Discover Ghent's industrial past at the Museum of Industry

Have you ever wanted to see the machinery that made the Ghent textile industry great or take a closer look at printing presses of the past? Then the Ghent Museum of Industry is the place to be. Here you can inspect machines from Ghent's historical past. Some are even in working order and run at selected times!

Ghent's Museum of Industry MIAT is located in an old five storey cotton spinning mill on the outskirts of the city centre. The Desmet-Guequier Mill was operational until 1975 and today presents three aspects of the city's industrial past: how machines impacted on the lives of working people as well as a look at Ghent's printing and textile industries.

The permanent exhibition on the top floor is the top attraction at the Museum of Industry. It focuses in on textile production in Flanders and the city of Ghent from 1650 until the present day and looks at the role machines played in the industry and how this impacted on workers.

This presentation includes a number of notable exhibits including a Spinning Mule or Mule Jenny, a version of the machine that Ghent businessman Lieven Bauwens smuggled out of England towards the end of the 18th century in order to establish the first mechanised textile industry on the continent of Europe. Other exhibits include a Selfactor (photo below). This is the successor of the Mule Jenny, a self-acting spinning mule. The specimen on show here was produced around 1906 by Taylor, Lang & Co Ltd and was operational some one hundred years ago. It's a fully automated spinning machine that uses far more bobbins than the Mule Jenny. It was featured in Stijn Coninx' landmark 1992 movie 'Daens', depicting the role the Roman Catholic priest Father Daens played in the emancipation of Flemish industrial workers. Company bosses always wanted the Selfactor to run at full capacity to make top profits and that meant children had to run underneath it to pick up the cotton fluff.

Selfactor, Taylor, Lang and Co Ltd. ca. 1906

The seeds of the Flemish textile industry were sown in the 1600's when Flanders was a predominantly rural economy. Poverty was rife and farmers span and wove flax at home to make ends meet. During the evenings and long winter months mothers and daughters spent many hours at hand-driven spinning wheels spinning flax into thread. Fathers and their sons used the thread in their looms to weave linen that was sold on the Ghent Friday market.

The rising middle classes saw an opportunity in this business. Huge workshops were created to centralise the manufacturing process. Machinery was powered by wind, water, human and animal muscle.

By 1800 cotton was king. In previous centuries people wore clothes of wool or linen, but British entrepreneurs imported cotton from India and thanks to mechanised cotton production in mills were able to dominate the cotton trade and cotton manufacturing. The Brits were keen to keep a dominant position in this industry and not to allow the secrets of their trade to cross the English Channel.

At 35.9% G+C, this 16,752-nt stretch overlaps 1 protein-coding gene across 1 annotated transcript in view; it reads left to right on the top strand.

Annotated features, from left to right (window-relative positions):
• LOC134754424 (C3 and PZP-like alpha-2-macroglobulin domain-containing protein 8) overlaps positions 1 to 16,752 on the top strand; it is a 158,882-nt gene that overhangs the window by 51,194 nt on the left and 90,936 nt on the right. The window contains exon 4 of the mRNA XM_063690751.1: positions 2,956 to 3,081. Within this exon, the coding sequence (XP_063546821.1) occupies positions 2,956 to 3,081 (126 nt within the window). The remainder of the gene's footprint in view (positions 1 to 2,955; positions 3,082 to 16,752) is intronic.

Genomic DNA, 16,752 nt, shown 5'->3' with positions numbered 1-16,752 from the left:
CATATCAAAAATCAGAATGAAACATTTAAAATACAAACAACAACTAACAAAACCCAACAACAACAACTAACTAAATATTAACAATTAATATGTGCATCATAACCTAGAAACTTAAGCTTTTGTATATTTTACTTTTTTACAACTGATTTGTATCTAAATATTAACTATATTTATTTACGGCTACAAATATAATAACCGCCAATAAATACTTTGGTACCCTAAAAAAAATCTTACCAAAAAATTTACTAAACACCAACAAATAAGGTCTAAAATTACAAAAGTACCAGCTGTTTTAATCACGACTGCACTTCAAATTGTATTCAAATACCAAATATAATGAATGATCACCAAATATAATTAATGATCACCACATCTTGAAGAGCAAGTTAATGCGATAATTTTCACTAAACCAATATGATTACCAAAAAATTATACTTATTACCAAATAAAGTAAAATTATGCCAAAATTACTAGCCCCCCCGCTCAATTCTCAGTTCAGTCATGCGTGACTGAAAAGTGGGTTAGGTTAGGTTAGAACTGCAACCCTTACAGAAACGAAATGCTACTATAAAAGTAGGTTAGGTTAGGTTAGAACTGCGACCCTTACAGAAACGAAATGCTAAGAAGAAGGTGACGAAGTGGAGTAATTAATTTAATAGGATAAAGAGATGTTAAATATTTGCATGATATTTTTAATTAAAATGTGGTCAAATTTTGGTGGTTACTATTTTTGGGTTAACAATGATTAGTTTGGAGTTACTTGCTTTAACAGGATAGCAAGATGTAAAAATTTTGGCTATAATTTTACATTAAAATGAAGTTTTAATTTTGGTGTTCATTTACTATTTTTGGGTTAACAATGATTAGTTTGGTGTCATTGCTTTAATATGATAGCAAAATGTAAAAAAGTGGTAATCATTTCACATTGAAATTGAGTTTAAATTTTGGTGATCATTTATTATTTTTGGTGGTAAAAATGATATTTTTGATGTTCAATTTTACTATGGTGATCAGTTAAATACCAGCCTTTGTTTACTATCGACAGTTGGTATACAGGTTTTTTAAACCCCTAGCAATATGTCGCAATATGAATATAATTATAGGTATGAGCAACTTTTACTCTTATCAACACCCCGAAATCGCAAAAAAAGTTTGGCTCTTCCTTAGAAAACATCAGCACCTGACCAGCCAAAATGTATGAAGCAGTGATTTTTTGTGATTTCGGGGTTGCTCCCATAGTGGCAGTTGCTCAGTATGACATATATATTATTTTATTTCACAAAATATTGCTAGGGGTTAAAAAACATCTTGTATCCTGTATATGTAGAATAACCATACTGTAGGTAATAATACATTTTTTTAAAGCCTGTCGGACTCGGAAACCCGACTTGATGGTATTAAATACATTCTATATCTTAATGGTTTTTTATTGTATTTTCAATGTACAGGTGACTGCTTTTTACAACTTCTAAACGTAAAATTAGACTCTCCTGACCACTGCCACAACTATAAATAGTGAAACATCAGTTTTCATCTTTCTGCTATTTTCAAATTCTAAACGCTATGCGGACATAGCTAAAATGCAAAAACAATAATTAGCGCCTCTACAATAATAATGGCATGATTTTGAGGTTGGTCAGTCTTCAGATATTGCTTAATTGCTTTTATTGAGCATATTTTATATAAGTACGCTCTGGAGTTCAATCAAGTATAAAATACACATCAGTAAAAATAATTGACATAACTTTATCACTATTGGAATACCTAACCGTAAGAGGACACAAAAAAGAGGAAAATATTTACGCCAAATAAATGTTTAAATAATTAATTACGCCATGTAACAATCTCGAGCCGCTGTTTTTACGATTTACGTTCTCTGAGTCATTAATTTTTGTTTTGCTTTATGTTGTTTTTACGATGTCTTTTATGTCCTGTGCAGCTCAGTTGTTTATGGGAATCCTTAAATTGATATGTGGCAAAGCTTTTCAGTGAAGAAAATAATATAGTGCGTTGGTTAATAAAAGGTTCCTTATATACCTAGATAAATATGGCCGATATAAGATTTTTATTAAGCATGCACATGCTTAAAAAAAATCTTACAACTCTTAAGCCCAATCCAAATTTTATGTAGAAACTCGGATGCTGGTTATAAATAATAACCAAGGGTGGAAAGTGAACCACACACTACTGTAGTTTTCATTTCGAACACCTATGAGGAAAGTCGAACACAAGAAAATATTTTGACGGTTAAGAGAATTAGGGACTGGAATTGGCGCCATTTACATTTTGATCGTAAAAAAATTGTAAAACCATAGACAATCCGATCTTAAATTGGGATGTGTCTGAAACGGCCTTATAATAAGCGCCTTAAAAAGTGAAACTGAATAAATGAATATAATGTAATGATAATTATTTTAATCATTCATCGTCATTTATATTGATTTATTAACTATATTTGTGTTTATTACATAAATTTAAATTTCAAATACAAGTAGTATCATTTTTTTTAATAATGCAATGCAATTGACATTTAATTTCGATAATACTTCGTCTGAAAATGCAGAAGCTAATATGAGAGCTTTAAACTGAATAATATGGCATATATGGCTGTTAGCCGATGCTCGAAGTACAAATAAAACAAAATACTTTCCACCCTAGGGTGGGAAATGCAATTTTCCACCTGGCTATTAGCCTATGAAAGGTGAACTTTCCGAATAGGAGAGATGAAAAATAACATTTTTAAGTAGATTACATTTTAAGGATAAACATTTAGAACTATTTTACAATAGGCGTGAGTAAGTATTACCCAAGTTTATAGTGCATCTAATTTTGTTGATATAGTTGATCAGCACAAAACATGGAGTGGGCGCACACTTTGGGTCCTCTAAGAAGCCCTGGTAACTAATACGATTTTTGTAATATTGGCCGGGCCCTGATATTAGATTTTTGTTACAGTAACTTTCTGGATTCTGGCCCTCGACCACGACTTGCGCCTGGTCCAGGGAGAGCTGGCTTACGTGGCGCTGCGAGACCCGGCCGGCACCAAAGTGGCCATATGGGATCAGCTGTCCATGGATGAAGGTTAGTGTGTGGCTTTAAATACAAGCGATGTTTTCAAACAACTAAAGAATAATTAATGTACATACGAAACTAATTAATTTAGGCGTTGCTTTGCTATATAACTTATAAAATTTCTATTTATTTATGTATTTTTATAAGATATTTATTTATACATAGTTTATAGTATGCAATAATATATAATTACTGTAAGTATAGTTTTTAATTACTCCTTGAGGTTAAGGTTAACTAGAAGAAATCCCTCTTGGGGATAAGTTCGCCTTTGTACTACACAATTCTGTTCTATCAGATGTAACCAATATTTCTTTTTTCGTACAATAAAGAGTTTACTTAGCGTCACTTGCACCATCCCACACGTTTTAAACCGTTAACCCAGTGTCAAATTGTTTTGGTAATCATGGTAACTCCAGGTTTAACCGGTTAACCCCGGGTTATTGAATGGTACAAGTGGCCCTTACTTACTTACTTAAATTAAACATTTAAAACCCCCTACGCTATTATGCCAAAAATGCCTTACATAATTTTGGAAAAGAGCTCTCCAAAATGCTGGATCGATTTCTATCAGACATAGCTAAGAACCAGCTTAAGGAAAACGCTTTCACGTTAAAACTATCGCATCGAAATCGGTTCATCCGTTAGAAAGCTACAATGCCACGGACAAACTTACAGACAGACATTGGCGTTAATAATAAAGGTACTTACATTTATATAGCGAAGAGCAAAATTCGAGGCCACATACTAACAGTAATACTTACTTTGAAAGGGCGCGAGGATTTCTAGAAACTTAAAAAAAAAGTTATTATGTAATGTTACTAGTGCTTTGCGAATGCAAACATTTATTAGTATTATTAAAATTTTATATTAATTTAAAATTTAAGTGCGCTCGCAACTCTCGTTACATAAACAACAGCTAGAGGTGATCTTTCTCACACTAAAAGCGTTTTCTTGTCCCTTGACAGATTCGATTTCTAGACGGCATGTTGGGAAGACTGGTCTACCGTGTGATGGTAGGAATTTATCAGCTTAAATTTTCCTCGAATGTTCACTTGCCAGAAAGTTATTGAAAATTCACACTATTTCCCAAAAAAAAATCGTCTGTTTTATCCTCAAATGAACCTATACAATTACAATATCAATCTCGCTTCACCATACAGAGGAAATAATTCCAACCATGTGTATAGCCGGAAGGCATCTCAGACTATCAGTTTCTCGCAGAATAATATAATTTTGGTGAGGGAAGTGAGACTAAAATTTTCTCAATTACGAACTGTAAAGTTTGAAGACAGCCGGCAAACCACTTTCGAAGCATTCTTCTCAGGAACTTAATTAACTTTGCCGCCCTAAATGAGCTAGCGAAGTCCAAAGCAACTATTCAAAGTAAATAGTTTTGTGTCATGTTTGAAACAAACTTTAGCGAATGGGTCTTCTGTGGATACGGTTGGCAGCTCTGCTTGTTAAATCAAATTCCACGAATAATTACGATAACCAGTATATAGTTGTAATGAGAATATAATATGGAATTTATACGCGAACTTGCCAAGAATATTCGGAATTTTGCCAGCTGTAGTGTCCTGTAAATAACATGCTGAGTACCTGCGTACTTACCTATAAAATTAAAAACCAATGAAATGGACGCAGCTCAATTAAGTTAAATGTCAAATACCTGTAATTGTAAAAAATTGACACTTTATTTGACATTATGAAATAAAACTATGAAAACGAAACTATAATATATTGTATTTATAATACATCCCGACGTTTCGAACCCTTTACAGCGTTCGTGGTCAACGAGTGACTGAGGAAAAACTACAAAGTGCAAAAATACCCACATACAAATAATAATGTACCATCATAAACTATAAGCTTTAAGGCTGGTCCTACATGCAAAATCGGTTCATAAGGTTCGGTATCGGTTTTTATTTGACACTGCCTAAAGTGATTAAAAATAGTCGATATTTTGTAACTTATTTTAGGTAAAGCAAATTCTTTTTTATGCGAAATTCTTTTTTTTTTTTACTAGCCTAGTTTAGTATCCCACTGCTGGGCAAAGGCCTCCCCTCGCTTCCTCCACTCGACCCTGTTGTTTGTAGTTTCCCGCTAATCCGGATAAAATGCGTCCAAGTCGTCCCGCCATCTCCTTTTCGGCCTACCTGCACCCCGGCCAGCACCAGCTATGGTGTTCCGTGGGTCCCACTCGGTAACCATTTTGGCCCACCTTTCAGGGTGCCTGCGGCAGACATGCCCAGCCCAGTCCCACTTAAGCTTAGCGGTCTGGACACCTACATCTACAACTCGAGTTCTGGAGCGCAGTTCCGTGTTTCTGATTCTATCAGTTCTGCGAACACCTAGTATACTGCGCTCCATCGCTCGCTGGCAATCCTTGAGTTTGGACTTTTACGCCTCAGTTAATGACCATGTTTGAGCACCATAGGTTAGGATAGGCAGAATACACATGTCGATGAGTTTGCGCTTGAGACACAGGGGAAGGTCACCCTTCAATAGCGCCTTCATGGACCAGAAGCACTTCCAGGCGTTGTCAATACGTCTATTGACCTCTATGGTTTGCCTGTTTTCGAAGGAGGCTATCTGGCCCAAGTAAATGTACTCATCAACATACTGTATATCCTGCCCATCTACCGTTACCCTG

Spinning Jenny ca. 1810 semi-automatic spinning machine

Enter Lieven Bauwens, the Ghent entrepreneur, who travelled to the UK to learn the secrets of mechanisation in cotton mills. Eventually he succeeded in smuggling a Mule Jenny or Spinning Jenny out of England. Parts were hidden in shipments of coffee. Today he would have been accused of industrial espionage.

This allowed Lieven Bauwens to establish the first cotton mill in Ghent, the first on the continent of Europe, in 1799. It heralded the start of the mechanised textile industry. Entrepreneurs grew rich, but the lot of the working man was not to be envied. Noisy factories were established and Ghent became a city of smoking chimneys with workers living in cramped, damp conditions. Dad, mum and children all went to work in the mill to make ends meet. The poor conditions sparked the first attempts to secure workers' rights.

Power loom, mechanical weaving machine, William & Mills, Blackburn, 1860.

Seventy years on and the textile industry is booming. Thanks to mechanised textile production Belgium has become the world's fifth most important economic power. Textiles and machinery from Ghent are famous across the globe. All this represented a bonanza for entrepreneurs. Strict rules and fast machines increased the pace of production. But there were also downsides. Wages were low, days were long and the work with machines was often dangerous. Labour organisations were set up and pressed for a reduction in working hours and higher pay.

The first laws protecting workers' rights appeared around the beginning of the 20th century. Restrictions were placed on work by women and children. Safety was improved, wages rose and workers enjoyed holiday pay for the first time. Worker conditions improved, albeit it gradually.

Ring spinning frame, Howard & Bullough  Ltd, 1899.

By 1950 the heyday of the Flemish textile industry had come and gone. Flemish companies struggled to compete against production in low wage economies. Wages for Flemish textile workers were relatively low. New industries like the Sidmar steel mill and the Volvo car assembly plant offered better pay and conditions in the Ghent area. To meet labour shortages workers from North Africa were brought to Belgium, but the decline of the industry was hard to reverse. Flanders specialised in hi-tech textile production, but investments in automated production failed to stop business closures. By 1975 even the cotton mill that today houses the Ghent Industry Museum was forced to close.

Ghent's Museum of Industry, Minnemeers 10, is open daily from 9AM till 5PM except on Wednesdays. At the weekend, on public holidays and during the school holidays the museum is open from 10AM till 6PM. Machinery in the textile department operates at selected times.

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